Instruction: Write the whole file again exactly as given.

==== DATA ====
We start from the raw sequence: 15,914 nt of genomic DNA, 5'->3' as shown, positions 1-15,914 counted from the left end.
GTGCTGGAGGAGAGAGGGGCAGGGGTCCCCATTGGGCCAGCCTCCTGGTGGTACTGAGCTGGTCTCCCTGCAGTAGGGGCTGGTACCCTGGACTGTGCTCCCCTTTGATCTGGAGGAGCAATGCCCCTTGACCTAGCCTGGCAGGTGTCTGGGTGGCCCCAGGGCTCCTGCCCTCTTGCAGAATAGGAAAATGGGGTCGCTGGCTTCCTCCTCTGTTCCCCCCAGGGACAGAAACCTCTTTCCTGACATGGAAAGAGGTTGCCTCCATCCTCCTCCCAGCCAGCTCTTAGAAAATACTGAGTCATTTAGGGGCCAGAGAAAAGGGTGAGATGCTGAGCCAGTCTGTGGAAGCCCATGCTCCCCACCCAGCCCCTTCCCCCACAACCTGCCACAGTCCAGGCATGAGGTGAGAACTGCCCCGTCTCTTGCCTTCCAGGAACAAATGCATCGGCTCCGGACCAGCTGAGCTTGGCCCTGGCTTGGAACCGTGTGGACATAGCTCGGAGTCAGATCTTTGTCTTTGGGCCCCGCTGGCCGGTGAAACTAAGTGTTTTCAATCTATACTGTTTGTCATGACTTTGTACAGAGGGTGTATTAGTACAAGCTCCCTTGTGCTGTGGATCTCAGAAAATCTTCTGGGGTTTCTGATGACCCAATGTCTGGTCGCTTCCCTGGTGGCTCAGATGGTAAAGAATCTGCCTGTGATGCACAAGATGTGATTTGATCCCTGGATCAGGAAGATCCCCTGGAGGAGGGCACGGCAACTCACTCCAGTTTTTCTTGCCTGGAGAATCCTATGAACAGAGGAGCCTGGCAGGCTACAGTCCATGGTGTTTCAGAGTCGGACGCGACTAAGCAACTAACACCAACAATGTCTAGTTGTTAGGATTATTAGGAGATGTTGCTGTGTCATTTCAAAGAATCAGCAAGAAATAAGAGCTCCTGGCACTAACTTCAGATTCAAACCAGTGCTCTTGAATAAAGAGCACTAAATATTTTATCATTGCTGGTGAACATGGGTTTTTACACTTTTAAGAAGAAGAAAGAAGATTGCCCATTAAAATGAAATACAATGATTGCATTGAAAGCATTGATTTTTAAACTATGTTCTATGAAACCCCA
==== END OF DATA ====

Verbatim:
We start from the raw sequence: 15,914 nt of genomic DNA, 5'->3' as shown, positions 1-15,914 counted from the left end.
GTGCTGGAGGAGAGAGGGGCAGGGGTCCCCATTGGGCCAGCCTCCTGGTGGTACTGAGCTGGTCTCCCTGCAGTAGGGGCTGGTACCCTGGACTGTGCTCCCCTTTGATCTGGAGGAGCAATGCCCCTTGACCTAGCCTGGCAGGTGTCTGGGTGGCCCCAGGGCTCCTGCCCTCTTGCAGAATAGGAAAATGGGGTCGCTGGCTTCCTCCTCTGTTCCCCCCAGGGACAGAAACCTCTTTCCTGACATGGAAAGAGGTTGCCTCCATCCTCCTCCCAGCCAGCTCTTAGAAAATACTGAGTCATTTAGGGGCCAGAGAAAAGGGTGAGATGCTGAGCCAGTCTGTGGAAGCCCATGCTCCCCACCCAGCCCCTTCCCCCACAACCTGCCACAGTCCAGGCATGAGGTGAGAACTGCCCCGTCTCTTGCCTTCCAGGAACAAATGCATCGGCTCCGGACCAGCTGAGCTTGGCCCTGGCTTGGAACCGTGTGGACATAGCTCGGAGTCAGATCTTTGTCTTTGGGCCCCGCTGGCCGGTGAAACTAAGTGTTTTCAATCTATACTGTTTGTCATGACTTTGTACAGAGGGTGTATTAGTACAAGCTCCCTTGTGCTGTGGATCTCAGAAAATCTTCTGGGGTTTCTGATGACCCAATGTCTGGTCGCTTCCCTGGTGGCTCAGATGGTAAAGAATCTGCCTGTGATGCACAAGATGTGATTTGATCCCTGGATCAGGAAGATCCCCTGGAGGAGGGCACGGCAACTCACTCCAGTTTTTCTTGCCTGGAGAATCCTATGAACAGAGGAGCCTGGCAGGCTACAGTCCATGGTGTTTCAGAGTCGGACGCGACTAAGCAACTAACACCAACAATGTCTAGTTGTTAGGATTATTAGGAGATGTTGCTGTGTCATTTCAAAGAATCAGCAAGAAATAAGAGCTCCTGGCACTAACTTCAGATTCAAACCAGTGCTCTTGAATAAAGAGCACTAAATATTTTATCATTGCTGGTGAACATGGGTTTTTACACTTTTAAGAAGAAGAAAGAAGATTGCCCATTAAAATGAAATACAATGATTGCATTGAAAGCATTGATTTTTAAACTATGTTCTATGAAACCCCA